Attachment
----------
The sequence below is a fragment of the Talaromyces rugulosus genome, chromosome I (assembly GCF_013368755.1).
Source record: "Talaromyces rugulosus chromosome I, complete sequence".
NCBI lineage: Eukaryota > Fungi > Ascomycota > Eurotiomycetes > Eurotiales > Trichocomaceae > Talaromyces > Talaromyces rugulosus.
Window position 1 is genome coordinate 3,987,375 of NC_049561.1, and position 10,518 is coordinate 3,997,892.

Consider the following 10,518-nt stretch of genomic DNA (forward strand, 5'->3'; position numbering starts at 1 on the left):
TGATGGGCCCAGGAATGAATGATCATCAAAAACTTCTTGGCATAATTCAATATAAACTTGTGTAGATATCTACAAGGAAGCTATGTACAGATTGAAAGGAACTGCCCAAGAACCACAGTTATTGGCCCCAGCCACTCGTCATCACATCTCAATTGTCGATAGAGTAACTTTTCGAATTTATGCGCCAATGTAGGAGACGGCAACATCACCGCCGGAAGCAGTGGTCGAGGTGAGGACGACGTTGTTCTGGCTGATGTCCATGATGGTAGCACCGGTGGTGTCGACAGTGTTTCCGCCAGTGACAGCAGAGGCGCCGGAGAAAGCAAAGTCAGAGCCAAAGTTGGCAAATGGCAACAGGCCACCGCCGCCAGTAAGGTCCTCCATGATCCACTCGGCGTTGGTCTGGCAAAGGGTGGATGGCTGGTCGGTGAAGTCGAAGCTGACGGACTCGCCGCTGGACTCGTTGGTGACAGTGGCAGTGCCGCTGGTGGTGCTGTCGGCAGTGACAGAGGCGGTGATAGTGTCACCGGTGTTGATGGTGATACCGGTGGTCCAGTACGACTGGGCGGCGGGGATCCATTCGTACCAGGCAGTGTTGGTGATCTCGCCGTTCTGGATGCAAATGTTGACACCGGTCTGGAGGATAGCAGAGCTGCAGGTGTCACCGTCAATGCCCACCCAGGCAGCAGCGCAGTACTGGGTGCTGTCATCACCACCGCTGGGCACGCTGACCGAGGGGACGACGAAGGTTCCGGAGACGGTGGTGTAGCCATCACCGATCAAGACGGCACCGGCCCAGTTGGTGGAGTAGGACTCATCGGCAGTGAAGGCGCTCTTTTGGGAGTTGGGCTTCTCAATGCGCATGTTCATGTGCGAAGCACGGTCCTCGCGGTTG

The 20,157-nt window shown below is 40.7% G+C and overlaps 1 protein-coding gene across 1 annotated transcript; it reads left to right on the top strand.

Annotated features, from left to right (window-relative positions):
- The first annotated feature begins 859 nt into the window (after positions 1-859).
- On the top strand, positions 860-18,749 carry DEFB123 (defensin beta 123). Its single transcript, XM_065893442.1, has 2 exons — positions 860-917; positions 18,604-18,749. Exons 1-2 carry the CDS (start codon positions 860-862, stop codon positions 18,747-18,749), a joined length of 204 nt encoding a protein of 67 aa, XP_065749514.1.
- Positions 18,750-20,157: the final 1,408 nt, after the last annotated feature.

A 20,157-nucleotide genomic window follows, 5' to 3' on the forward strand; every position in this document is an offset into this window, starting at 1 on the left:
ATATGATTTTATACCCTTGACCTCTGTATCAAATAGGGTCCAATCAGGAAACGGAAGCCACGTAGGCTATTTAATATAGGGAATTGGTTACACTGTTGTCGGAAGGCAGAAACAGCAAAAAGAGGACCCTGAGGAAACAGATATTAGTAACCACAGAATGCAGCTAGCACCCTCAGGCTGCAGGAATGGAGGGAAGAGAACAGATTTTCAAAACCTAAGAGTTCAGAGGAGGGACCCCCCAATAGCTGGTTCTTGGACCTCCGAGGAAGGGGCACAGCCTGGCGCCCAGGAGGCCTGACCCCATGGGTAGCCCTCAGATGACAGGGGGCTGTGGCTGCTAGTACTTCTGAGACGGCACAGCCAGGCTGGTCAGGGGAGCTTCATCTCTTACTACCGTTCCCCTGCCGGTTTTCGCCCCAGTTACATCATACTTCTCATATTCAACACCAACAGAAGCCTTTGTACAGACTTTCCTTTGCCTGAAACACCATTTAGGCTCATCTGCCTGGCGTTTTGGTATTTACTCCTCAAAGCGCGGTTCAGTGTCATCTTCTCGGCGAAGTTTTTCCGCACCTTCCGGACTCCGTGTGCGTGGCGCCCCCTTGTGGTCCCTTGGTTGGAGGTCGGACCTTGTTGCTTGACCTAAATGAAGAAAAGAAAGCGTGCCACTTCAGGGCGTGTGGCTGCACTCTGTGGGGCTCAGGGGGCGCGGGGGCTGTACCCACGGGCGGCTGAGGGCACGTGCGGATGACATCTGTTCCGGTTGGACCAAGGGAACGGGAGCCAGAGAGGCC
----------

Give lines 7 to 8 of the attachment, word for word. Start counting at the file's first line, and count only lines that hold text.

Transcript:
The 20,157-nt window shown below is 40.7% G+C and overlaps 1 protein-coding gene across 1 annotated transcript; it reads left to right on the top strand.

Annotated features, from left to right (window-relative positions):